How to Calculate Grades in Excel

How can we calculate the grades (A-F) in Excel if we have the test results as numbers? We know that a score of 90% or higher is an A, 80-89% is a B, 70-79% is a C, 65-69% is a D and less than 65% is an F.

The first thing we should do is to organize this information in a lookup table:

EasyExcel_39_1_Calculate grades in Excel



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Highlight Weekends in Excel with Conditional Formatting

EasyExcel_37_1_Highlight weekends with conditional formatting

The picture to the right shows a table with some sales figures for July. There’s nothing wrong with the table as it is, but I find it very hard to read and make sense of it. There are just a lot of numbers and dates, and you can’t even distinguish between weekdays and weekends. If we could highlight the weekends (or weekdays) it would be a lot easier to read these numbers. In this example I want to highlight the Saturdays and Sundays. Here’s how we’ll do it:

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How VLOOKUP can get you in trouble and how to solve it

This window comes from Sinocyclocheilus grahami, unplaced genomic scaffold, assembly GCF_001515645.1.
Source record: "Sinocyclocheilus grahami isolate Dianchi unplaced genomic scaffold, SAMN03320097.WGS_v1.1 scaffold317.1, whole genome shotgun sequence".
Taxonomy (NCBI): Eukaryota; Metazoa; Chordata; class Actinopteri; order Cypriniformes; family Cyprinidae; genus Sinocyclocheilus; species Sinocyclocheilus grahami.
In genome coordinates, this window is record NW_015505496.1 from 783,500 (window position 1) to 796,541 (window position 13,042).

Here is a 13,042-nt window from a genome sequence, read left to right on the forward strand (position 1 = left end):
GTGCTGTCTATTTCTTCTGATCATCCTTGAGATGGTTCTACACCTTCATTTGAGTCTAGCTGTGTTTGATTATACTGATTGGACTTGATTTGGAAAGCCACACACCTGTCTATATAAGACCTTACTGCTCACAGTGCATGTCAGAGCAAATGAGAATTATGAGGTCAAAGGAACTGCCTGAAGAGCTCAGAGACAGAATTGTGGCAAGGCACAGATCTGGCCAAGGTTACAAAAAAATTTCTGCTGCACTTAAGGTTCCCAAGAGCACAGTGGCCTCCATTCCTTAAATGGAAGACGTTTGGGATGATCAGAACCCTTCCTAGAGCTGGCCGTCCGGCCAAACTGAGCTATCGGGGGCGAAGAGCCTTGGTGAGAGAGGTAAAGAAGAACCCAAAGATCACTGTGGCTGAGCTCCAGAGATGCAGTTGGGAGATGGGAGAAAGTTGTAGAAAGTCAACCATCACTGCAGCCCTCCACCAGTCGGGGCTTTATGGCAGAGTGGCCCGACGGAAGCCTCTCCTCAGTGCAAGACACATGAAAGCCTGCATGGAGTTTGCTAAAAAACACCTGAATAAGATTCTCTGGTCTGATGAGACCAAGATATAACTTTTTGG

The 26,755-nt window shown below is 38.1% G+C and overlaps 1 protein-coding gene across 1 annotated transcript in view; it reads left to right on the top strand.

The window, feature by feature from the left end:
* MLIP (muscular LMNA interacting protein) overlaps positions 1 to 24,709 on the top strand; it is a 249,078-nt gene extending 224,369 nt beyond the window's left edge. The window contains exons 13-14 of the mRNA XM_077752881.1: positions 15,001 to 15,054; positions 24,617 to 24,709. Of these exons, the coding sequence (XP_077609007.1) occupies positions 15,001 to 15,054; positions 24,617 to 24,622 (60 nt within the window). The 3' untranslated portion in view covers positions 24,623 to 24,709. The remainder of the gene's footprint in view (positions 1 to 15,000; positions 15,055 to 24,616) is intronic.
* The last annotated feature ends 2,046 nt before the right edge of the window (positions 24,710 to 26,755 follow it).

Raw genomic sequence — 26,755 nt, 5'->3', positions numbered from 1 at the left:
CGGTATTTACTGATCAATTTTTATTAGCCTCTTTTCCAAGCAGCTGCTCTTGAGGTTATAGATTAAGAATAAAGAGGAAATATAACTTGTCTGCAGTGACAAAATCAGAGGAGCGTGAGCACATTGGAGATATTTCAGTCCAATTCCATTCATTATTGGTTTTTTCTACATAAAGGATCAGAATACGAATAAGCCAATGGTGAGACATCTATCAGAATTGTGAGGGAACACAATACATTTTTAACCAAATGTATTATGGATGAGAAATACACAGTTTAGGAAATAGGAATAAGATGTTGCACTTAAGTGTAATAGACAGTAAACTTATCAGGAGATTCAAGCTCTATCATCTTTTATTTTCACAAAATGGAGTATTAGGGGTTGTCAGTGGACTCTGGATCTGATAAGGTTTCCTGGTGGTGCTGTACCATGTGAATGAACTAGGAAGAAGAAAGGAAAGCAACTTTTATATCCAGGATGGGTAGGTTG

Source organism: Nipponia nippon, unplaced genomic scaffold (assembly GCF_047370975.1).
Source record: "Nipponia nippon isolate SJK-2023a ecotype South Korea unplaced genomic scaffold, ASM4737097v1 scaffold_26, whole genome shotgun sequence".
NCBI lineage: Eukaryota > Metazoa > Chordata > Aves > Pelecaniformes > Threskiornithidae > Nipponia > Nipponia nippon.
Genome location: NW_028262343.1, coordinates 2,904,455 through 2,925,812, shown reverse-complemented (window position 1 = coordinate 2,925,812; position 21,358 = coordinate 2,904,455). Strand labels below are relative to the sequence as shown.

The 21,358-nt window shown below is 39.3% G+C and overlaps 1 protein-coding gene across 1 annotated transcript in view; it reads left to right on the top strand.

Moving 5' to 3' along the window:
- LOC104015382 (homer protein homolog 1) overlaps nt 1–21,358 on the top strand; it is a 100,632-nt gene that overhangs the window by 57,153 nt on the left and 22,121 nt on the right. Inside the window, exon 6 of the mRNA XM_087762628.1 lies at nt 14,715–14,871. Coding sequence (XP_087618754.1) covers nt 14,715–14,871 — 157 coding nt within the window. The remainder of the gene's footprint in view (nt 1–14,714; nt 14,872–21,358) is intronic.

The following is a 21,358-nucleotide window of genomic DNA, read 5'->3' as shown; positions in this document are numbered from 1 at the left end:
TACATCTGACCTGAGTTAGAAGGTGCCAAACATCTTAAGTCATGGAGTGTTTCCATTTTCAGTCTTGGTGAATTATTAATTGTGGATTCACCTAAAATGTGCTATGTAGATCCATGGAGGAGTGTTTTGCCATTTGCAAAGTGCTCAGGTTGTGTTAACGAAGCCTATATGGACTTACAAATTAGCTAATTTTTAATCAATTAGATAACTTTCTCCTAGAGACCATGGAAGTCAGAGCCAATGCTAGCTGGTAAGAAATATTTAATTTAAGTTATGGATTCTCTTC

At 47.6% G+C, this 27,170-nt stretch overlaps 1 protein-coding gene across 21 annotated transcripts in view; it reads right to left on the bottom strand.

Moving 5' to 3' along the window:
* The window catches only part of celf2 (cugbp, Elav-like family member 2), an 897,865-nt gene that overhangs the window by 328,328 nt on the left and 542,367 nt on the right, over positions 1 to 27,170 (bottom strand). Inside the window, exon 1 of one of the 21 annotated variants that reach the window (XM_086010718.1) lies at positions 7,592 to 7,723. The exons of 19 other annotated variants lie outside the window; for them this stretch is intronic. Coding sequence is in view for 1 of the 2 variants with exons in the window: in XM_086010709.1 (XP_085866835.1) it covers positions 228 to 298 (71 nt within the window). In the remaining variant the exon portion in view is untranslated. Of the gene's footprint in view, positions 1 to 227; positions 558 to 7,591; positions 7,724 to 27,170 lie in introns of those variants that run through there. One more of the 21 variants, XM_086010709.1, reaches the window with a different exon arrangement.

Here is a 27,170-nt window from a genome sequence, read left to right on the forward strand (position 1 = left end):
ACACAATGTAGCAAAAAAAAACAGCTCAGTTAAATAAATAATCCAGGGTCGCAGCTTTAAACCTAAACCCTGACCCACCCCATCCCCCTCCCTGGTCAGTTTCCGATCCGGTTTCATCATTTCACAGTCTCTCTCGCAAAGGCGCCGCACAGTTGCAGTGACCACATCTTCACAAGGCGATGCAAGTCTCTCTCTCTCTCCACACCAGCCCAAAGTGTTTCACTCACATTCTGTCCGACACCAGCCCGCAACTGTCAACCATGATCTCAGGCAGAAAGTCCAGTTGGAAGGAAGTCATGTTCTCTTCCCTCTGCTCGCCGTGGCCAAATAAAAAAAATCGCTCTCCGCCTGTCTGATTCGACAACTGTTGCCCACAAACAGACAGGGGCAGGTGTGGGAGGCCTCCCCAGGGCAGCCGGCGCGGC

An Extra Column Means Trouble

If you want to find a value in a table in Excel, a simple VLOOKUP function is usually a good and easy way to do it. But you have to be careful – if you insert a new column in your table, the function might not work anymore, and we have to find another approach. Here’s why:

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Hide Future Dates in Excel with Conditional Formatting

EasyExcel_35_1_Hide future dates in Excel

This is a very useful trick if you have a report showing dates and budget figures, and you want to make it more readable by making the future dates less visible.

Take a look at the report to the right. Assuming today’s date is 7/10, we want the dates from 7/1 through 7/10 to be easy to read, while the dates in the future should be hidden or greyed out. The trick is to not only dim the dates, but also the other columns on the same rows. This is an easy trick that you can apply on any report you get your hands on! Here’s how to do it:

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Excel: 2 + 2 = 5

Can 2 +2 be 5?

Yes, at least if you look at this example in Excel:

EasyExcel_34_1_2+2=5

Of course, Excel doesn’t make mistakes like that, so there must be an explanation. Let’s try to increase the number of decimals:

EasyExcel_34_2_2+2=5

As it turns out, the real calculation wasn’t 2 + 2; it just looked like that. It was actually 2,4 + 2,4 = 4,8, but when you decrease the number of shown decimals to none, Excel displays the nearest integer in the cell, and it looks like 2 + 2 = 5. The actual number behind doesn’t change.

More Excel oddities:



Are you using a non-English version of Excel? Click here for translations of the 100 most common functions.